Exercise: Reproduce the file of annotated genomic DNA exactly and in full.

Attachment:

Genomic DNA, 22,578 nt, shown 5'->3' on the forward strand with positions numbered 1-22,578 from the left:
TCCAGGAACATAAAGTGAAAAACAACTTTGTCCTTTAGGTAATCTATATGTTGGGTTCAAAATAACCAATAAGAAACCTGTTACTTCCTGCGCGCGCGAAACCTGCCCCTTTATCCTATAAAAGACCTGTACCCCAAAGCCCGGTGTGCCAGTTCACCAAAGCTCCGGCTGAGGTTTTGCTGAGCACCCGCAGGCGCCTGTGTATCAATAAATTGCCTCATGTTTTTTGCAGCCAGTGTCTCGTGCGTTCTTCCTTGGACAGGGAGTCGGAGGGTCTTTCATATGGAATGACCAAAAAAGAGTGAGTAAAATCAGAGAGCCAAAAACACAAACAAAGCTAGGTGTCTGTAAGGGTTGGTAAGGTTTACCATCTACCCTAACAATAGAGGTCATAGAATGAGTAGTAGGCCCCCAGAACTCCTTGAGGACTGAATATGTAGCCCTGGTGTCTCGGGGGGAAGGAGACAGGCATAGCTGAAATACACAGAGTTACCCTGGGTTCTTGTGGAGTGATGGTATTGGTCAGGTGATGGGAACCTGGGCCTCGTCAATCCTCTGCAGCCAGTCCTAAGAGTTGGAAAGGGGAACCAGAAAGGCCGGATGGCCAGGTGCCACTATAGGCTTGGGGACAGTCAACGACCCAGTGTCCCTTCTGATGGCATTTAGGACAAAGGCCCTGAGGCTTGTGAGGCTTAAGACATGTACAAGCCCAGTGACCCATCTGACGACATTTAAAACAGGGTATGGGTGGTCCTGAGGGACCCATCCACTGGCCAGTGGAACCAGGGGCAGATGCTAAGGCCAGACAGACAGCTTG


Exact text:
Genomic DNA, 22,578 nt, shown 5'->3' on the forward strand with positions numbered 1-22,578 from the left:
TCCAGGAACATAAAGTGAAAAACAACTTTGTCCTTTAGGTAATCTATATGTTGGGTTCAAAATAACCAATAAGAAACCTGTTACTTCCTGCGCGCGCGAAACCTGCCCCTTTATCCTATAAAAGACCTGTACCCCAAAGCCCGGTGTGCCAGTTCACCAAAGCTCCGGCTGAGGTTTTGCTGAGCACCCGCAGGCGCCTGTGTATCAATAAATTGCCTCATGTTTTTTGCAGCCAGTGTCTCGTGCGTTCTTCCTTGGACAGGGAGTCGGAGGGTCTTTCATATGGAATGACCAAAAAAGAGTGAGTAAAATCAGAGAGCCAAAAACACAAACAAAGCTAGGTGTCTGTAAGGGTTGGTAAGGTTTACCATCTACCCTAACAATAGAGGTCATAGAATGAGTAGTAGGCCCCCAGAACTCCTTGAGGACTGAATATGTAGCCCTGGTGTCTCGGGGGGAAGGAGACAGGCATAGCTGAAATACACAGAGTTACCCTGGGTTCTTGTGGAGTGATGGTATTGGTCAGGTGATGGGAACCTGGGCCTCGTCAATCCTCTGCAGCCAGTCCTAAGAGTTGGAAAGGGGAACCAGAAAGGCCGGATGGCCAGGTGCCACTATAGGCTTGGGGACAGTCAACGACCCAGTGTCCCTTCTGATGGCATTTAGGACAAAGGCCCTGAGGCTTGTGAGGCTTAAGACATGTACAAGCCCAGTGACCCATCTGACGACATTTAAAACAGGGTATGGGTGGTCCTGAGGGACCCATCCACTGGCCAGTGGAACCAGGGGCAGATGCTAAGGCCAGACAGACAGCTTG